One of the keys to wandering is to be driven by unending curiosity. Since you don’t have a plan, it’s the questions that emerge from your mind that drive you onward: “What’s that? Where does that lead? What’s that in the window?”

If you’re in a city, streets with little stores can be endlessly intriguing. Old junk shops and used book and record stores—stores of all kinds can draw you in—and it’s great to go inside and browse and meet the owners and workers, but it’s good to avoid turning it into a ravenous shopping spree. Maybe focus on one really good thing. Perhaps you can try what a friend of mine calls “appreciation shopping.” You’re not there to buy, but merely to appreciate.”

In the wild, aimless wandering is about what catches your eye—and ear and nose and skin and mouth—in nature. You just let yourself become part of the natural world, because…you are! If you find yourself stressing and rushing to the next thing or destination, ease up a bit. Aimless wandering is not an extreme sport. It’s about leisure, not pushing the envelope. (That’s what base jumping and wingsuit flying are for.)

Even if you’re travelling on a set path—like a hiking or walking trail—you can still aimlessly wander. It can take the form of venturing off the path a bit at points or simply stopping to admire or savor. It’s also good to let a little boredom set in. On the other side of boredom lies wonder and awe, but it can take a little while to sneak up on you.

You might be running or speed walking to get your daily dose of cardio, the world will go by in more of a blur, but you can still drink it in, and also at the same time pay a lot of attention to your interoception: your sense of your overall physiological condition in any given moment.

When you wander, you begin to see and hear in a way we don’t usually find in everyday life, tethered as we are to our Global Positioning Systems (aka GPS). You start noticing, for example, that rocks are free, along with air and trees and sky. One participant in a wilderness retreat run by Janice Marturano, of the Center for Mindful Leadership, was a very busy chief executive who was shocked when told he would have to go without his phone and in silence. As he walked back to his cabin, he wasn’t exactly wandering, but without his phone he was disoriented, and suddenly with the spare space left in his mind, he noticed a blanket of stars. Awestruck, he reported that he had not seen the stars in decades. For a moment, he became a flâneur.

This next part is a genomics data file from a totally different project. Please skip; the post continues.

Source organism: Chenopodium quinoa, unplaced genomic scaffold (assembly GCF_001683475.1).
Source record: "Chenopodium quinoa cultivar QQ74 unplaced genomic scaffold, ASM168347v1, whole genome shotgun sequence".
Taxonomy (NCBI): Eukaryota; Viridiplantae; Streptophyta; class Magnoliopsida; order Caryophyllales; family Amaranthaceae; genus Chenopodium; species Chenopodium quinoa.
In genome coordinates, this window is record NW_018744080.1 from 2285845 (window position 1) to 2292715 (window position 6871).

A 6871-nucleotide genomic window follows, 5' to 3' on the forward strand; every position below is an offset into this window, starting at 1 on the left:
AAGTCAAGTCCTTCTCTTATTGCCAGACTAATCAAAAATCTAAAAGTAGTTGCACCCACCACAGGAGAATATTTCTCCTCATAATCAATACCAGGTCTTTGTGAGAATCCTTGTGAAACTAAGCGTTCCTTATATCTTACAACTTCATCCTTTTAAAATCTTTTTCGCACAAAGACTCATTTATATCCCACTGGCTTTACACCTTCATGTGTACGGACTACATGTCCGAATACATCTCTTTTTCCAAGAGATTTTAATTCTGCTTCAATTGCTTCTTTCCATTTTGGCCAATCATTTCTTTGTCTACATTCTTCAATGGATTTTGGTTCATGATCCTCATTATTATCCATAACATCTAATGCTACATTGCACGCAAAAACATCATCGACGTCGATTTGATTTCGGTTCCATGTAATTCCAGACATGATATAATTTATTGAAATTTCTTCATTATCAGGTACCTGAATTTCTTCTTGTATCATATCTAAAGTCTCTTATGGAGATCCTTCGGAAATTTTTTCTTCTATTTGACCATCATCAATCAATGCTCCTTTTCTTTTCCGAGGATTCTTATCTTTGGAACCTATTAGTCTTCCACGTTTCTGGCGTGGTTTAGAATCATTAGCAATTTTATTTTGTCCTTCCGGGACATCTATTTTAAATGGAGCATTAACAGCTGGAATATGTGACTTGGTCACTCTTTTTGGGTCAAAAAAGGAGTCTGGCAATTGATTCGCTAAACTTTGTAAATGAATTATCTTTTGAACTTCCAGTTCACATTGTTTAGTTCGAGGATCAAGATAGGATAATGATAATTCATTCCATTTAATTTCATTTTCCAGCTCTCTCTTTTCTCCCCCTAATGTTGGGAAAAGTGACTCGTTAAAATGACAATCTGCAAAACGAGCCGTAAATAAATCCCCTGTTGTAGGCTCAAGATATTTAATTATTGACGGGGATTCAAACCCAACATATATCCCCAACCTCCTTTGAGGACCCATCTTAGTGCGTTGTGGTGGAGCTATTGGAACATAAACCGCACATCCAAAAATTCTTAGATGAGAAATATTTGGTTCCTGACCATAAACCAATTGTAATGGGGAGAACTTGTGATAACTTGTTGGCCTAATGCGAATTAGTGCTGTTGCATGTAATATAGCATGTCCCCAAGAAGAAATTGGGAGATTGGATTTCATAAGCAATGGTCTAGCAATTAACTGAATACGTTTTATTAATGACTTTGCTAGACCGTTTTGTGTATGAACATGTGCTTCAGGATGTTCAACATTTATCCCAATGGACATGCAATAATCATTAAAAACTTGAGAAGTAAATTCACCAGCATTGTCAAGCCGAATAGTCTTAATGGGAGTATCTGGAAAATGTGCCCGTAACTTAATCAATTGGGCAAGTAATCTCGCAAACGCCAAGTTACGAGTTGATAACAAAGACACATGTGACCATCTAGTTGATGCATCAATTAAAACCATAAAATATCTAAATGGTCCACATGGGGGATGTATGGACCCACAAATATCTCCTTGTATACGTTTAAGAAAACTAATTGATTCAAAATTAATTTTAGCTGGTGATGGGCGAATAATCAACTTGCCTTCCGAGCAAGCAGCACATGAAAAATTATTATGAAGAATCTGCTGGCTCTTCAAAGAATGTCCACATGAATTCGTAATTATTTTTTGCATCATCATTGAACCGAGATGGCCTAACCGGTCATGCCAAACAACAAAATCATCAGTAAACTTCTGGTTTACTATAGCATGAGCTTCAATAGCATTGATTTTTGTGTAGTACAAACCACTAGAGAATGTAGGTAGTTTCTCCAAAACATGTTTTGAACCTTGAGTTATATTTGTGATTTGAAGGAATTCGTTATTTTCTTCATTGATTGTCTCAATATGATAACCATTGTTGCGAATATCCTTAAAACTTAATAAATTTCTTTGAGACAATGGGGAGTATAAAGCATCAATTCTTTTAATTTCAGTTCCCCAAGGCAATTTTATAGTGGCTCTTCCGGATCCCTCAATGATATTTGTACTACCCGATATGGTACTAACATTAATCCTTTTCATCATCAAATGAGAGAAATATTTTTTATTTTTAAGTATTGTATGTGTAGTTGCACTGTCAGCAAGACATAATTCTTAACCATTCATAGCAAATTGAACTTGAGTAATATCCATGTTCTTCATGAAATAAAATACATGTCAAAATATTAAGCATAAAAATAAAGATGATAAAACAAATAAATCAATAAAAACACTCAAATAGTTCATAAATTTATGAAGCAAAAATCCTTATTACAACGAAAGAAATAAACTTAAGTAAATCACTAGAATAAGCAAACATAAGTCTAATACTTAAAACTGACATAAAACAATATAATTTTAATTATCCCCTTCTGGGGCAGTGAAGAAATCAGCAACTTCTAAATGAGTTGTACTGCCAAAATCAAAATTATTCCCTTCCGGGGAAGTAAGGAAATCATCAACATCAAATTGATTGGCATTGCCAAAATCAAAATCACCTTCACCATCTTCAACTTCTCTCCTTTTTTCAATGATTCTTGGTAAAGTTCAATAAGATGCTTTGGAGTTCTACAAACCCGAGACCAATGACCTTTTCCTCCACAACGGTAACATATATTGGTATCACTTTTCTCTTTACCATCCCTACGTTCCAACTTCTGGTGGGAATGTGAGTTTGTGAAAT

If you want to be a traveller more than a tourist, aimlessness is key. Free rocks and stars await you.

The above is adapted from “Going Nowhere, Slowly” in the October 2017 issue of Mindful magazine. 

5 Practices for Mindful Traveling

Take Your Time

Rush, rush, rush…if you find that habit spilling over into your travel, s l o w  i t  d o w n. Take three conscious breaths and stop dead in your tracks long enough to notice where you actually are.

Feel Each Step

Your body always exists in the present, whereas your brain can travel far from where you are. If you’re walking, notice each foot as it touches the ground, lifts, and swings. Notice the feel of air on your skin. No need to make a big deal of it. Just enjoy the sensuality of being in a body.

Savor the Moment

If you’re eating food, really taste it. If you’re listening to someone, give them your full attention. If you’re looking at a sunrise, don’t think of it only as something on Instagram. Touch the magic of nowness.

Relax and Rest

Put away those devices for awhile and have some time that is not governed by schedules, deadlines, and the latest news and information. Drink in something that is timeless and simply cannot be captured on a screen.

Bounce Back

Oops…you completely lost it. Things started to get out of whack. You got in a disagreement. You fell into a crappy mood. The rain just wouldn’t stop. No biggie. Take a few minutes to sit quietly and notice your body and breath. Hit the reset button. And go…aimlessly.

Aimless Walking: An Allowing Practice for Your Wandering Mind

Three Powerful Mindfulness Practices To Try on the Road